Second year TRU international nursing students Gurpreet Kaur Parmar (left)

Second year TRU international nursing students Gurpreet Kaur Parmar (left)

Hospital practices Code Orange plan

The average person probably doesn’t realize that there are 11 official international emergency colour codes.

The average person probably doesn’t realize that there are 11 official international emergency colour codes.

Most people have probably heard some of them, such as code blue for heart/respiratory distress, and code amber for missing/abducted child but many of the colours likely remain a mystery for most people.

Cariboo Memorial Hospital staff have all 11 colour codes and their meanings listed right on the back of the identification cards they wear around their necks.

Last week the hospital conducted its first simulated Code Orange exercise with all departments participating from emergency to records and discharge planning.

Code Orange is how a hospital handles the influx of mass casualties.

Three Interior Health representatives were on site to facilitate the exercise.

“During a Code Orange in normal operations every department will rally around to support the department in need, in this case it was the emergency that was overwhelmed,” said Colin Swan the exercise controller and emergency preparedness co-ordinator for IHA west.

Swan has been working on preparing the exercise for the past year with local Interior Health representatives Deb Trampleasure, manager of mental health and substance abuse for Cariboo Chilcotin and Barb Tymchuk, the acute health services director.

Tymchuk said the binder they based the exercise on has been three years in the making.

In the scenario practiced at the hospital Thursday, Oct. 6 a bus filled with a team of university volleyball students was involved in an accident a few miles north of the city.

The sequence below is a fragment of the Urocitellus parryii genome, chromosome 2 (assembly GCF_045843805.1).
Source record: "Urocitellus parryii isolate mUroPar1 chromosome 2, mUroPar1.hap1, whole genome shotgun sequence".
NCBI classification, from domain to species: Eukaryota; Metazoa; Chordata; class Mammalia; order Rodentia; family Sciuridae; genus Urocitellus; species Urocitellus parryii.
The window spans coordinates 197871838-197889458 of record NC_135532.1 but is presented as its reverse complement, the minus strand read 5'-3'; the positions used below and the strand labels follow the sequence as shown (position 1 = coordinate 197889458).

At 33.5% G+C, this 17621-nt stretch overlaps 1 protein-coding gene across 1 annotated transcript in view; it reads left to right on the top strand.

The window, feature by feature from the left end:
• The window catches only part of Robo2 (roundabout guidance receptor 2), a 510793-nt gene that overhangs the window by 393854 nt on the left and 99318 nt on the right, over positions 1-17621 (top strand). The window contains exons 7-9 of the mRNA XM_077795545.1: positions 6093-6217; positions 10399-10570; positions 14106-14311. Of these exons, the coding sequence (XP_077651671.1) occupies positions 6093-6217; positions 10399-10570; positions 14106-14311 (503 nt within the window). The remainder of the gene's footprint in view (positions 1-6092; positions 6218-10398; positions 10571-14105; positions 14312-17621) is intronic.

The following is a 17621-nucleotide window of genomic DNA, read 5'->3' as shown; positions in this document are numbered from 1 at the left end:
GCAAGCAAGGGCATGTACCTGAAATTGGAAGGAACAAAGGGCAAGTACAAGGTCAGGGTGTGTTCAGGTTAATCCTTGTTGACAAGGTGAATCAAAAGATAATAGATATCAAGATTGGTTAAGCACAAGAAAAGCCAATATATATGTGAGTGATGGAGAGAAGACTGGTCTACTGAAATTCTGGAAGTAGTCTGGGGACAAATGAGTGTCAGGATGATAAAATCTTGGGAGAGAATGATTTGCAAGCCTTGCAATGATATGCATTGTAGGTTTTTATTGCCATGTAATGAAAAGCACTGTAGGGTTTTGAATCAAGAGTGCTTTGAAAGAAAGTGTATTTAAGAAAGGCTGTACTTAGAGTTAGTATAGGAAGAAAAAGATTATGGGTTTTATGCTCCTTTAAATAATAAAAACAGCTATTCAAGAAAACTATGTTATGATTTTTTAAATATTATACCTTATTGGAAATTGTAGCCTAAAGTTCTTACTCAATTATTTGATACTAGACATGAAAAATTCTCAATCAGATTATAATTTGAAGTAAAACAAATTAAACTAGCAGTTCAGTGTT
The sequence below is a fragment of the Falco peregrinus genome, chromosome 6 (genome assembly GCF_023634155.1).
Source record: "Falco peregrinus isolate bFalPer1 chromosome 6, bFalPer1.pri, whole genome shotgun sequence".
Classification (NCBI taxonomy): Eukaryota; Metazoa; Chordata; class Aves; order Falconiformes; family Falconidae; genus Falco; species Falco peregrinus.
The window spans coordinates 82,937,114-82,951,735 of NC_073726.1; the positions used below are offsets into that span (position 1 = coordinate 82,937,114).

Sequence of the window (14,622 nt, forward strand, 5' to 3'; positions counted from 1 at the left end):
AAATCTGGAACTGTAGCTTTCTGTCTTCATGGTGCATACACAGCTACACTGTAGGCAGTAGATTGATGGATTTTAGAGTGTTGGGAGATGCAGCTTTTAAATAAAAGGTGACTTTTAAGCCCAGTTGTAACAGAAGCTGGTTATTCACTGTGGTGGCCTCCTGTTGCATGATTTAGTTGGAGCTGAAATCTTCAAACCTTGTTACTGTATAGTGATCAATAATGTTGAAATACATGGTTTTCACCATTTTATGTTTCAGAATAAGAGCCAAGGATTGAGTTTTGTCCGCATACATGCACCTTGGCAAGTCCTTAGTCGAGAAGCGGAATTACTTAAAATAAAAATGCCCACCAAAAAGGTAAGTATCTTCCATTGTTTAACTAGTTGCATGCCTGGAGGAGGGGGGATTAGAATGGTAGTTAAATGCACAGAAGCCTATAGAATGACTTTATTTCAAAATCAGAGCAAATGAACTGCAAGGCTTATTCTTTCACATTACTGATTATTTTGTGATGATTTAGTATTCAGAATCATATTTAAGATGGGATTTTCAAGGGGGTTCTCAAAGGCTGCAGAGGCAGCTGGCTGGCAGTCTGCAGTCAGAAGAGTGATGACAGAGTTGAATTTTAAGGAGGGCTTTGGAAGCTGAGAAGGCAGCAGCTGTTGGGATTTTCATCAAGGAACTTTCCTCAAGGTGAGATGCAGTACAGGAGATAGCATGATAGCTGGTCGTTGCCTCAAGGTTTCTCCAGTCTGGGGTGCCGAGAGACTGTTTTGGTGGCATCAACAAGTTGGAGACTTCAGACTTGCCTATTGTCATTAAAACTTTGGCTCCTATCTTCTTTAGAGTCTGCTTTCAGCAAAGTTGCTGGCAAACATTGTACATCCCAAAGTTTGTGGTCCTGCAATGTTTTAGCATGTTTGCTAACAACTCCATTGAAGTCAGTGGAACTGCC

Second year TRU nursing students played the 13 victims, who came into the hospital with a variety of mock injuries.

It was a functional exercise, meaning that the injured actors were not wearing injury makeup or costumes for the exercise, Swan said. Their information tags told them what to say and how to demonstrate their injuries.

As in a normal incident of mass casualties, Swan said the patients arrived by ambulance and by private vehicles.

The exercise involved triaging victims as they entered the hospital to three different areas of the hospital based on their initial symptoms.

During triage each patient is given a coloured bracelet designating the area where they will be further assessed and begin treatment.

Red tagged patients are the most seriously injured and stayed in the emergency room. Yellow tagged patients need the next level of care and were guided for the hospital day care treatment centre for assessment.

Green tagged patients are the “walking wounded” who are taken to the ambulatory care room for assessment.

At each stage of assessment patients are watched for changes in behaviour that may indicate they are in more physical distress than they initially exhibit.

For instance someone may come in with what appears to be a broken ankle and then go into shock, which requires immediate treatment.

“So there is constant reassessment of the patient’s condition at each stage,” Tymchuk explained.

She said every department was involved in the exercise and the feedback from staff is that they would like to do it again. She said there are some things they need to work on but overall the exercise went well.

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